The Kogi Government has warned the principals of 108 secondary schools involved in examination malpractice across the state to desist from cheating or face the full wrath of the law.
Mrs Rosemary Osikoya, Commissioner for Education, Science and Technology in the state gave the warning at a meeting with principals of affected schools on Friday in Lokoja.
According to her, stiff penalties as prescribed by law will be used to curb the menace of examination malpractice in the state.
She said the 108 schools, which comprise of 84 public and 24 private secondary schools were ‘seriously warned’ by West African Examination Council (WAEC) for engaging in one form of exam malpractice or the other.
Osikoya noted that 30 schools were being perpetual offenders for three consecutive years, which needed urgent attention, adding that 47 schools were recently de-recognised by WAEC due to various exam malpractices.
“We are sounding serious warning to all the affected schools to have a change of attitude.
“Let us be law abiding citizens, let us tell our people that it is no longer acceptable to engage in exam malpractice in Kogi.
“Gov. Yahaya Bello, says no to corruption, let us together raise a generation that is free of corruption, and build a great nation.
“Every parent also has a responsibility to ensure that their children do not engage in any form of exam malpractice; stop giving money to your children to bribe officials to aid exam malpractice,” the commissioner warned.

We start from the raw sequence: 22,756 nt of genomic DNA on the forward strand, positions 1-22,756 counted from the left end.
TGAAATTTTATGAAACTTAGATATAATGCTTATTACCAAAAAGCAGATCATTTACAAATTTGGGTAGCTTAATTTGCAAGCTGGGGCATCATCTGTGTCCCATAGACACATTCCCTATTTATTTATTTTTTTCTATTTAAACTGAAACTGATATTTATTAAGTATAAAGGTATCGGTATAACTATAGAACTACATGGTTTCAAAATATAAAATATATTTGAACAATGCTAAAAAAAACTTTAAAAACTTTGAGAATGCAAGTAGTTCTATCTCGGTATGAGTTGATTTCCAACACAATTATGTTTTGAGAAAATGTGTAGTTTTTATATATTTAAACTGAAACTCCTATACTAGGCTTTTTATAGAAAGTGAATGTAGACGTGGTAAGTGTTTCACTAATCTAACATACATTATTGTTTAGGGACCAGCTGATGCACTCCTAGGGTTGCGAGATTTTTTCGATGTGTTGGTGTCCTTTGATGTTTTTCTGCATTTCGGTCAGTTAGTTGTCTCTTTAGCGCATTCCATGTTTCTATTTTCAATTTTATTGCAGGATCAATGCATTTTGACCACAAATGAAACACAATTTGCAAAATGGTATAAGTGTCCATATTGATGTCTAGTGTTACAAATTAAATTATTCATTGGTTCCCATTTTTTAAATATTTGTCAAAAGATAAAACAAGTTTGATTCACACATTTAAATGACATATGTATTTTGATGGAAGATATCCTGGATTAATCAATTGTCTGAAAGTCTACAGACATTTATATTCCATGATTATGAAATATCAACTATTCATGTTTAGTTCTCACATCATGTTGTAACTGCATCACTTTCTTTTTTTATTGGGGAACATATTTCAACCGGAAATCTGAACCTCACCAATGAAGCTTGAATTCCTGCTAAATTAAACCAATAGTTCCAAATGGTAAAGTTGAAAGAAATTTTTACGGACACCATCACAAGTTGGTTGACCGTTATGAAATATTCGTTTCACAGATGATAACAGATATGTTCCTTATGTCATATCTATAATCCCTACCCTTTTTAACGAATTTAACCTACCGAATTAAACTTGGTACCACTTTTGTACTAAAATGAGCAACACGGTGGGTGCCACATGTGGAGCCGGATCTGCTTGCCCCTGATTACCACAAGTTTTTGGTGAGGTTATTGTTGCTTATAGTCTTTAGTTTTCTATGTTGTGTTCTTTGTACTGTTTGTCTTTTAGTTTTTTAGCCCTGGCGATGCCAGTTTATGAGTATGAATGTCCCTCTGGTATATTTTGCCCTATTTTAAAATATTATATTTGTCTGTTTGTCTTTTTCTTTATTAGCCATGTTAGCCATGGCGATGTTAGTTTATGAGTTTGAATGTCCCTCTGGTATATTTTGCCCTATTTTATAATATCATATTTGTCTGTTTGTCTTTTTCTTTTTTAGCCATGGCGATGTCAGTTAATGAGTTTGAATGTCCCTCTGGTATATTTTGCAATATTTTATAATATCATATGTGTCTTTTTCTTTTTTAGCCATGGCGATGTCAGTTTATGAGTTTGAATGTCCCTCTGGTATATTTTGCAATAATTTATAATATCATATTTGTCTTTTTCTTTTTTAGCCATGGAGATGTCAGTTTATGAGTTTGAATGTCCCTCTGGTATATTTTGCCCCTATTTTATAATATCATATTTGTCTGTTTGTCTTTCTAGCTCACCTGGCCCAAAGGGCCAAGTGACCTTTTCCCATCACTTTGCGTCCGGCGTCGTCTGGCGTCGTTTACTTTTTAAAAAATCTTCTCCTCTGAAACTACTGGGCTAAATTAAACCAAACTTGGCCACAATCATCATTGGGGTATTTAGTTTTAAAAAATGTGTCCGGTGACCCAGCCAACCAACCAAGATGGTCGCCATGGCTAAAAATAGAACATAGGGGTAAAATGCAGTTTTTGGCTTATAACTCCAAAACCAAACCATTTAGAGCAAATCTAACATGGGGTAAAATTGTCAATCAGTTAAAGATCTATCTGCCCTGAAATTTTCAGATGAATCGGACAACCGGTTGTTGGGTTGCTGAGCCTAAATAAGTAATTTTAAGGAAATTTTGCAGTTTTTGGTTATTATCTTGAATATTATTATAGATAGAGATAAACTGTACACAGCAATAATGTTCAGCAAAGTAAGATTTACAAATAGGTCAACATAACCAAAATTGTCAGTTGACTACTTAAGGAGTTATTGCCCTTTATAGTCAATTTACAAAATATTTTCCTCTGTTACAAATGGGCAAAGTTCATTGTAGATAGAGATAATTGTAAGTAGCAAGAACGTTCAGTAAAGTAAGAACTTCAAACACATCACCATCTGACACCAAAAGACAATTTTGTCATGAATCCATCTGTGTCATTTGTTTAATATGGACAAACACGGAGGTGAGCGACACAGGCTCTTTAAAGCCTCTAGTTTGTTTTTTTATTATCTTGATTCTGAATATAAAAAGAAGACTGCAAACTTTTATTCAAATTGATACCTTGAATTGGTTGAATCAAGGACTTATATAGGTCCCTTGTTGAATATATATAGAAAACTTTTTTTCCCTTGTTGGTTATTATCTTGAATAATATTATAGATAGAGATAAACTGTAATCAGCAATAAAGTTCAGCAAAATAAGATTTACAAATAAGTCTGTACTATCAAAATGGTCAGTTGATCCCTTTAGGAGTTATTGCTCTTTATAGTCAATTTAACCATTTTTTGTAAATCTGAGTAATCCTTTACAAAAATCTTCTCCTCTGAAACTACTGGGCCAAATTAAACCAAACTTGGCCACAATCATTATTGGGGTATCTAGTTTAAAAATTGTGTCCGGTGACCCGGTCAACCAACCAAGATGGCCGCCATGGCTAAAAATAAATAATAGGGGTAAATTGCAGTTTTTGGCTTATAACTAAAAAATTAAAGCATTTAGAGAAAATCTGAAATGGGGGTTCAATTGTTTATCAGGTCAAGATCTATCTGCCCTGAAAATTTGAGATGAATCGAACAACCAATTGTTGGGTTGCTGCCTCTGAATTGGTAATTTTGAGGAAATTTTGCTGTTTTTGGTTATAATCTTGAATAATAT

Earlier, Mr Oyeniran Akanni, Head of Exams, WAEC, said the Council had zero tolerance for exam malpractice, and would not condone any of such act, stressing that everything would be done to curtail the menace.
“We urge all stakeholders to join hands with us and stamped out this menace that has penetrated into the fabric of our education sector.
“I charge you to go back to your various schools and do the needful”, Akanni said.
On his part, Mr Afolabi Raji, the Chairman, Teaching Service Commission (TSC), said that it was unfortunate that it was coming in a quick succession after 47 schools in the state were recently de-recognised by WAEC.
“It is a disservice to our state and we must tackle the monster. We need to seriously address the menace so that going forward, such will not happen again.
Dr Ibrahim Muftau, the State President of Nigeria Conference of Principals of Secondary Schools (ANCOPSS), who spoke on behalf of the principals, promised that they would go back home and do the needful.
“We will work assiduously to sensitise our immediate environment to have a change of attitude. We pledged our loyalty to uphold the ethics of the teaching profession free of exam malpractice,” Muftau said.
It could be recalled that 47 secondary schools in Kogi were recently de-recognised by WAEC, and directed to pay N250,000 each as fine,.
None of the indicted schools would be allowed to conduct Senior Secondary School Certificate Examinations in 2018. (NAN)